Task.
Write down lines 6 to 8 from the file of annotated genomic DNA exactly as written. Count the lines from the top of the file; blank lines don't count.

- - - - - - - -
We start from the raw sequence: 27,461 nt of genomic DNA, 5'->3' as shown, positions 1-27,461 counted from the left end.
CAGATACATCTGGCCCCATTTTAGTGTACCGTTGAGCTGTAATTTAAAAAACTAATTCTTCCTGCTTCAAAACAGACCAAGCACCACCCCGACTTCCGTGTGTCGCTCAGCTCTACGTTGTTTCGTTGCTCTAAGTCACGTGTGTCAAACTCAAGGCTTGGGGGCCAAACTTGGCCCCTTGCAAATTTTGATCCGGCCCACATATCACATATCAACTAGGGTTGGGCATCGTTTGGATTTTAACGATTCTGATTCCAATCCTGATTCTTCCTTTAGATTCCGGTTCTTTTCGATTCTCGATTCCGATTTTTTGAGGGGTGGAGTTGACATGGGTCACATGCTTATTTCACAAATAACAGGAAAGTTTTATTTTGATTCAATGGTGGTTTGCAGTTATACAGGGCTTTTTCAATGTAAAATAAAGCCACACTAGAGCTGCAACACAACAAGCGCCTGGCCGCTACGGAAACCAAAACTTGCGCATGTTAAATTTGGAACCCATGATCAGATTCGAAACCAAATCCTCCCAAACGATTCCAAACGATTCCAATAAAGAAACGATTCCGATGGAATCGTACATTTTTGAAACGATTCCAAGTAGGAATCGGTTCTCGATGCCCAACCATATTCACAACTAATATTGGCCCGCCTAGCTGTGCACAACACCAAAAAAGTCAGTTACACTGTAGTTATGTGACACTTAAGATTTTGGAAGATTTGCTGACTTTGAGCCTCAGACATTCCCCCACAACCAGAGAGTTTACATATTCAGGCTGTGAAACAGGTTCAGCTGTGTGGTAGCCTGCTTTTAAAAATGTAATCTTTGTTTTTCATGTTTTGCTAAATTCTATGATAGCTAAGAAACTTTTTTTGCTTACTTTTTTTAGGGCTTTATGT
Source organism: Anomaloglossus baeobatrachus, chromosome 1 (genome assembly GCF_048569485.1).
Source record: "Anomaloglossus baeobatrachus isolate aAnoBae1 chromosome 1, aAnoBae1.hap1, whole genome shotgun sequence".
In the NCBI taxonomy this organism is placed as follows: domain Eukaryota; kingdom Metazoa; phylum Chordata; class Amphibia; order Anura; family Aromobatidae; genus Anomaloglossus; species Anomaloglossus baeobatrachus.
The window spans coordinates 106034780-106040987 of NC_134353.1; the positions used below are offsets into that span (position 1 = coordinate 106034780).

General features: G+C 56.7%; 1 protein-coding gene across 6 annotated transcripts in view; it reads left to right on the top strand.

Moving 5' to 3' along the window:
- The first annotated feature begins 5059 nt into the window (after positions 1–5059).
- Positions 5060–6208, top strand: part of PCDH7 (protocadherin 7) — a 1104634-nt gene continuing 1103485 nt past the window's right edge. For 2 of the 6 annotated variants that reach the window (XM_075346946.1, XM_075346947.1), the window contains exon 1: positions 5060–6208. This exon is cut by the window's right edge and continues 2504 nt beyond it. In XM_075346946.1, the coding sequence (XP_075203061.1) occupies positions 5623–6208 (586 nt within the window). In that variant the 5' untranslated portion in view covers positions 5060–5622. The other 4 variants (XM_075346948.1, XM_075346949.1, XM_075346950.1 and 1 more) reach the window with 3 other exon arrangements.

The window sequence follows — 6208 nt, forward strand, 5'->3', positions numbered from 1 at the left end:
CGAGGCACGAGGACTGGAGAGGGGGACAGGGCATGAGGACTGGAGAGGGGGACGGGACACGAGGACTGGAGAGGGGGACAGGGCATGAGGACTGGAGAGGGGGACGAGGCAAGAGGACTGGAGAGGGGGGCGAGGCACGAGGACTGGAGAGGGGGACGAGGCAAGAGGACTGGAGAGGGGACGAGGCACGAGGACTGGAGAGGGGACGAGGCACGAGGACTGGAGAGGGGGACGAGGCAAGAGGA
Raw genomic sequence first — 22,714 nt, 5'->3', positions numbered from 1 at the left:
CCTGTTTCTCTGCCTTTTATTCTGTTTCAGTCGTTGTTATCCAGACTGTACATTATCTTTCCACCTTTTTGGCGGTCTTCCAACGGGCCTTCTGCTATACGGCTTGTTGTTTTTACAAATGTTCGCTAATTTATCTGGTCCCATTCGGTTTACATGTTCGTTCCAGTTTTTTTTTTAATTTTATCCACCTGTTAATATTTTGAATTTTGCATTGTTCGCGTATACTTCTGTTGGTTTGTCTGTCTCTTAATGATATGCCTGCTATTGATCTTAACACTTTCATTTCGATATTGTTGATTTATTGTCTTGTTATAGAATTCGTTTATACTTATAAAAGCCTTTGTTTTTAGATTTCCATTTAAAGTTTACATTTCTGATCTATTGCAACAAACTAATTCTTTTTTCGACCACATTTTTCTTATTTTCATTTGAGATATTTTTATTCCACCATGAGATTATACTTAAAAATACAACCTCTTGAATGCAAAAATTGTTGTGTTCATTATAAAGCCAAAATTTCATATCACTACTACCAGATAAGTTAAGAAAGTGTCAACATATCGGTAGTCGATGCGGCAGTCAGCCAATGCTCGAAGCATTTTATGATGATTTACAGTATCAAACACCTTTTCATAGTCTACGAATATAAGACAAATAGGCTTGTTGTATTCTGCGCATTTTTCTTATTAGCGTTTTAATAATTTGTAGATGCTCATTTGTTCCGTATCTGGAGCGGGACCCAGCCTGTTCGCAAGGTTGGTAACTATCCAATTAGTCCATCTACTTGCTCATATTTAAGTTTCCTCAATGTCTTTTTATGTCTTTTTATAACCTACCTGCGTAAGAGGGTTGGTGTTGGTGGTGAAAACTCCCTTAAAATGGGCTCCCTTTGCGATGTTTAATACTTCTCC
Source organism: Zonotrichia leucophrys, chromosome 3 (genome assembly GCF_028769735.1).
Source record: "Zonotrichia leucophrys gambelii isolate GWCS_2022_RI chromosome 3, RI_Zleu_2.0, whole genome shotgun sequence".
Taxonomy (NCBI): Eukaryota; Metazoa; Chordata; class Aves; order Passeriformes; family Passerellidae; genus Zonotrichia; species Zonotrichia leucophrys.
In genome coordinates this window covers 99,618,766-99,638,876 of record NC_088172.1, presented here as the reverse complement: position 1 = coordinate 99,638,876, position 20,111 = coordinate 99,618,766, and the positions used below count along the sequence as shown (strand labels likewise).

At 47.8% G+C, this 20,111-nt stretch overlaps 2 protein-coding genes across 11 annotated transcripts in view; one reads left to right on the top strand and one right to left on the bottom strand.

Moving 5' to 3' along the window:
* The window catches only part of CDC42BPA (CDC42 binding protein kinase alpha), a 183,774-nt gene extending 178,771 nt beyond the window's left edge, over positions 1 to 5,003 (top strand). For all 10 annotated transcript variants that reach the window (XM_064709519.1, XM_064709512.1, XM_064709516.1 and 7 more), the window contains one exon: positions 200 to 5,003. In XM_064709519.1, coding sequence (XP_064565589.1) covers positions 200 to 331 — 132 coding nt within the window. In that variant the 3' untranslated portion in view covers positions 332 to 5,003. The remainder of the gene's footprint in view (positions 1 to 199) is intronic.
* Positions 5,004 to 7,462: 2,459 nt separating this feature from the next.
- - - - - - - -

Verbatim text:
The window spans coordinates 106034780-106040987 of NC_134353.1; the positions used below are offsets into that span (position 1 = coordinate 106034780).

General features: G+C 56.7%; 1 protein-coding gene across 6 annotated transcripts in view; it reads left to right on the top strand.

Moving 5' to 3' along the window: